This church, dedicated to the Apostle St. Paul is located in Valley Road Birkirkara. Today, this road is one of the busiest in Malta but in older times it was hardly used. In those days the town of Birkirkara was centred in the side, where today lays the Basilica of Saint Helen. When the new church (the church which today is known as “The old Church”) was built, the people crossing the bridge to visit the church used to pass by the area of the Church of St. Paul. At that time, the old church was slightly away from the habitat and was not very popular with the residents of Birkirkara.
The original church was built in the year 1538; just eight years after the Knights of St. John came to Malta in 1530. The church was rebuilt around 300 years later between the year 1852 and 1854. A painting from the private collection of Dr. Albert Ganado, which was painted by Rev. David Markham between 1845 and 1846 named “Village of Bircarcara, Malta”, is the only known image of this old church. The stone cross depicted on the pillar is probably the same cross which today lies on the roof just above the sacristy. The statue of St. Paul shown in the painting is probably the same statue which today is located at the very top of the façade of the church. It is therefore safe to deduce that the painting by Markham is a realistic interpretation of a typical scene of those days.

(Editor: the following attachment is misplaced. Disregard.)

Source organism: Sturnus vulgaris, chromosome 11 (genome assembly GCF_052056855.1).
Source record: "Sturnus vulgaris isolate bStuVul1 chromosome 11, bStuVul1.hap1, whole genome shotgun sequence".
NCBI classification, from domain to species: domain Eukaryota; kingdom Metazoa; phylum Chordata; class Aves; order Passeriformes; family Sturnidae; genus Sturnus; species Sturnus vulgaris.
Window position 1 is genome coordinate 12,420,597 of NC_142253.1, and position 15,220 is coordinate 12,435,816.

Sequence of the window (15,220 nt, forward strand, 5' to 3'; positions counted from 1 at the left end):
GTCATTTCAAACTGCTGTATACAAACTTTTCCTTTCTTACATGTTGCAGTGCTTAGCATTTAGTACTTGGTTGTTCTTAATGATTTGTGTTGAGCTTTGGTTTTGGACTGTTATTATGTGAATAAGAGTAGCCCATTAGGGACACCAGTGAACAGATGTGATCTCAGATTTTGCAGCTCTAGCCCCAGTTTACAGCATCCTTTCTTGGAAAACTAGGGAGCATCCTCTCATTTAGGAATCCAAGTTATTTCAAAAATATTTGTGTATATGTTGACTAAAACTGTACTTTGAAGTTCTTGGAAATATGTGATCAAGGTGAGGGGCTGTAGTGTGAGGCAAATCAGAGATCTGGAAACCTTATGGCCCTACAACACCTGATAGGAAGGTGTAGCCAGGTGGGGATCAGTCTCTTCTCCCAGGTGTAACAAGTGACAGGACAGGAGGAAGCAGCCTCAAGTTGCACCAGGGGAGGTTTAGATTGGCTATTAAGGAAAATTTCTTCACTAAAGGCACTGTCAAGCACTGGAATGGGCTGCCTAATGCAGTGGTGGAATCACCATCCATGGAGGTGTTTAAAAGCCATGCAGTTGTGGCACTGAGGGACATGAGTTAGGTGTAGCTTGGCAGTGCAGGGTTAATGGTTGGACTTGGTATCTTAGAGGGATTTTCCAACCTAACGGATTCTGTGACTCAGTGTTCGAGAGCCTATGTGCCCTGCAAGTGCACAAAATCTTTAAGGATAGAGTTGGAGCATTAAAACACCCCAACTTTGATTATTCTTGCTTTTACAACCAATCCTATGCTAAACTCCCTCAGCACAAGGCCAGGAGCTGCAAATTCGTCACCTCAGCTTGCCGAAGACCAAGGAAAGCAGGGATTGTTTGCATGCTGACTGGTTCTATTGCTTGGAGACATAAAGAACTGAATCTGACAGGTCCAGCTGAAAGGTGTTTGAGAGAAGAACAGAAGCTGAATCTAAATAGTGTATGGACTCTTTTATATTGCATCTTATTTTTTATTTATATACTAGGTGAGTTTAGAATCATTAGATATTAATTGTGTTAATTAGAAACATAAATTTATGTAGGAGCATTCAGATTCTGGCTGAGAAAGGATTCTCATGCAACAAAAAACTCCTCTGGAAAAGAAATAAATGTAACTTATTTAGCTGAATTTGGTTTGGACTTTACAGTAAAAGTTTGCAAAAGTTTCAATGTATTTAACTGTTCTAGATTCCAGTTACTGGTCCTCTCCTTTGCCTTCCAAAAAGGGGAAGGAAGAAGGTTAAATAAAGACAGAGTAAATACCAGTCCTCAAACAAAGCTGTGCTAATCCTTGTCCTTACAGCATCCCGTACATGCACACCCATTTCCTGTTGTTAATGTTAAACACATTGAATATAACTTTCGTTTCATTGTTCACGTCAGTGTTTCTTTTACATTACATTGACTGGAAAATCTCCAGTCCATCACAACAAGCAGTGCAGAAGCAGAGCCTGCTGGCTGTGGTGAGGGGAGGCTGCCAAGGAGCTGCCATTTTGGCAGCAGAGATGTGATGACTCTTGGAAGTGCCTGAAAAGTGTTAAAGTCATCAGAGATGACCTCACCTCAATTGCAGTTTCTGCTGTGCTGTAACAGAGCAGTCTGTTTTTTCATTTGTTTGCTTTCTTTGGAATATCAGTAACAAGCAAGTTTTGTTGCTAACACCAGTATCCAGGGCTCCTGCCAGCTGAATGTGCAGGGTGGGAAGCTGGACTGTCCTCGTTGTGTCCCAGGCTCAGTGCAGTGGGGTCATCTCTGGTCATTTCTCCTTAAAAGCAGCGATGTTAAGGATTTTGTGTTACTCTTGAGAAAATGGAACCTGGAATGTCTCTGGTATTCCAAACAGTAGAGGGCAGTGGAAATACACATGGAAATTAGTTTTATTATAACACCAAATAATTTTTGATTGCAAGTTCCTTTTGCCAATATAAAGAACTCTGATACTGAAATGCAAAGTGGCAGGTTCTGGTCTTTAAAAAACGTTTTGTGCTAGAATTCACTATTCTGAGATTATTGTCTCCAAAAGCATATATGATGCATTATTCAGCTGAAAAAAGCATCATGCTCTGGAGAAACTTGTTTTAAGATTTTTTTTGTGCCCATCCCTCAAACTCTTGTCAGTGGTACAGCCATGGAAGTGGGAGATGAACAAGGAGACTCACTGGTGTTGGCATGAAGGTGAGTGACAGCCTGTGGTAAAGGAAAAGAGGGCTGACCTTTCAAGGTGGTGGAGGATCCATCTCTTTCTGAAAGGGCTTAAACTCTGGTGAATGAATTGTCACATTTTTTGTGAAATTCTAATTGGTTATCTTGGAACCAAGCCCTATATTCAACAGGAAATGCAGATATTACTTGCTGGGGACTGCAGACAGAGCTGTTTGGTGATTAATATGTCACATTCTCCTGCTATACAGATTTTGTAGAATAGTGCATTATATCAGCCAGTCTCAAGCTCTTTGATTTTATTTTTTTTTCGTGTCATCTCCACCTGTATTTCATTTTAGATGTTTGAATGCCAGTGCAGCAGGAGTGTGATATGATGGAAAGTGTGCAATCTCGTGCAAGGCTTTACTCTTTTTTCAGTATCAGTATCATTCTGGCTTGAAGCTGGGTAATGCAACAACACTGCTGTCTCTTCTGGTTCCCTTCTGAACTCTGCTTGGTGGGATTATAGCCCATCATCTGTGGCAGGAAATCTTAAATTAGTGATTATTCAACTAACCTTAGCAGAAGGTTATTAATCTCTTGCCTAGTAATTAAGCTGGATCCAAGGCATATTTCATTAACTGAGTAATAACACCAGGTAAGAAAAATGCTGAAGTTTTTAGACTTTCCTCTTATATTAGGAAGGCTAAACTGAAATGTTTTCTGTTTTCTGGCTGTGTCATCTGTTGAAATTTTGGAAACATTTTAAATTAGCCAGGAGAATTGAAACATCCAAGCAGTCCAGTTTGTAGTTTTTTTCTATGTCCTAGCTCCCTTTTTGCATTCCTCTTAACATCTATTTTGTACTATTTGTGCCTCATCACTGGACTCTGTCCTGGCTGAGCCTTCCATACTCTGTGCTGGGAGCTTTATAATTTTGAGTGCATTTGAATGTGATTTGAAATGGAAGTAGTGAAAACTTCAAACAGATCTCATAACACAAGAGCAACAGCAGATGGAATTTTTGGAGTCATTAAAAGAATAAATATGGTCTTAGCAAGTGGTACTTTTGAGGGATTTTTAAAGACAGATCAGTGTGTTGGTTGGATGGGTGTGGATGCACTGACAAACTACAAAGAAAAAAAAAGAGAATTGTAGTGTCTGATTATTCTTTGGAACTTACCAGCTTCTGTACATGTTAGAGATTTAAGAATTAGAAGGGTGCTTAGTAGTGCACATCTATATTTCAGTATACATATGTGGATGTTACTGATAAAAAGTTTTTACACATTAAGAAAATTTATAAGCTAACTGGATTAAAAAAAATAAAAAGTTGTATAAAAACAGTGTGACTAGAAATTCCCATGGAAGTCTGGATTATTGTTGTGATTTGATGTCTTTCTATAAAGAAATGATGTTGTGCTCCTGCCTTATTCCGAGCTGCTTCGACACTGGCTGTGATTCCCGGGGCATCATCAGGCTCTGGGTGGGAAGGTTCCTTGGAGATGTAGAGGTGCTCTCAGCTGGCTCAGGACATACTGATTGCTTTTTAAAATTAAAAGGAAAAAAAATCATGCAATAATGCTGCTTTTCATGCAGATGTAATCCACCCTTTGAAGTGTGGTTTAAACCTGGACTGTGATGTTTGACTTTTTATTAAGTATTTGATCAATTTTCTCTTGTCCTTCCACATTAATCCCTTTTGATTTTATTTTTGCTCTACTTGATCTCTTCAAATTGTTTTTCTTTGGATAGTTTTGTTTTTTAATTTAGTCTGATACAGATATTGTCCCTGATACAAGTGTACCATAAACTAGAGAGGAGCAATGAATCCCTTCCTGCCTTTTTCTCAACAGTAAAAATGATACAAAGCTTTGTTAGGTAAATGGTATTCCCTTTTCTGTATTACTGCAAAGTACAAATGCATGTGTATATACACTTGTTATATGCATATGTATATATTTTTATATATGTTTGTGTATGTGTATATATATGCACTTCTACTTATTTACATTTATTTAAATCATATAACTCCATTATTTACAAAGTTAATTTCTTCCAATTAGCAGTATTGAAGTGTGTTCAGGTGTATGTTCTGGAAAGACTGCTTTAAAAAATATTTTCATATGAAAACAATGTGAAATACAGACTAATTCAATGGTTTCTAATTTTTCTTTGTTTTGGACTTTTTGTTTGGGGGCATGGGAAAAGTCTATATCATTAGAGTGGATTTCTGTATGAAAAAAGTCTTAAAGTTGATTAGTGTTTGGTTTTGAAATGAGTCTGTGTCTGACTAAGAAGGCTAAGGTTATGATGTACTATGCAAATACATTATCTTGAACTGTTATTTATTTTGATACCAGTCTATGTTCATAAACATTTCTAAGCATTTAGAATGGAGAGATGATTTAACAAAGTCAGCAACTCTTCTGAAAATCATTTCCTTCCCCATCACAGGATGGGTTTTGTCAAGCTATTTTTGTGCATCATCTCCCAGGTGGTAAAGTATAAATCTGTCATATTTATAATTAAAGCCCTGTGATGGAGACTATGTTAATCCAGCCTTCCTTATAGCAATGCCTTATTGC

The church’s mechanical clock is the work of the famous clockmaker Mikelanġ Sapiano (1825-1913). Mikelanġ Sapiano became famous when he managed to fix the clock of his home town church; the Parish Church of Mqabba. The mechanical clock created by Mikelanġ Sapiano for the church of St. Paul is considered to have great historical value. Keeping in mind the small size of this church, Sapiano still managed to make this clock automatically sound three bells as well as run two separate clock faces. The clock faces are a considerable distance apart. Whilst one face is located exactly below the belfry, the other is located on the façade of the church. The one located on the façade is a skeleton dial. It is made out of a skeleton frame made from iron and glass so that it can be illuminated during the night.
The mechanical layout of this clock is unique to this very date because it incorporates three train movements. Two train movements are used to sound the bells every 15 minutes and every hour. It also includes another mechanical feature that sound the largest bell every four hours, for the Pater Noster, 8 o'clock, noon, the Ave Maria and for the Souls.
The present day church was designed by Giuseppe Bonavia, the same architect that designed the church at Balluta and the church the today houses the Malta Stock Exchange.
Author: Pierre Axiaq
Mario Gauci (2009), 2000 sena minn twelidek San Pawl - Knisja Filjali San Pawl tal-Wied Birkirkara
Il-Knisja ta’ San Pawl tal-Wied - kappellimaltin.com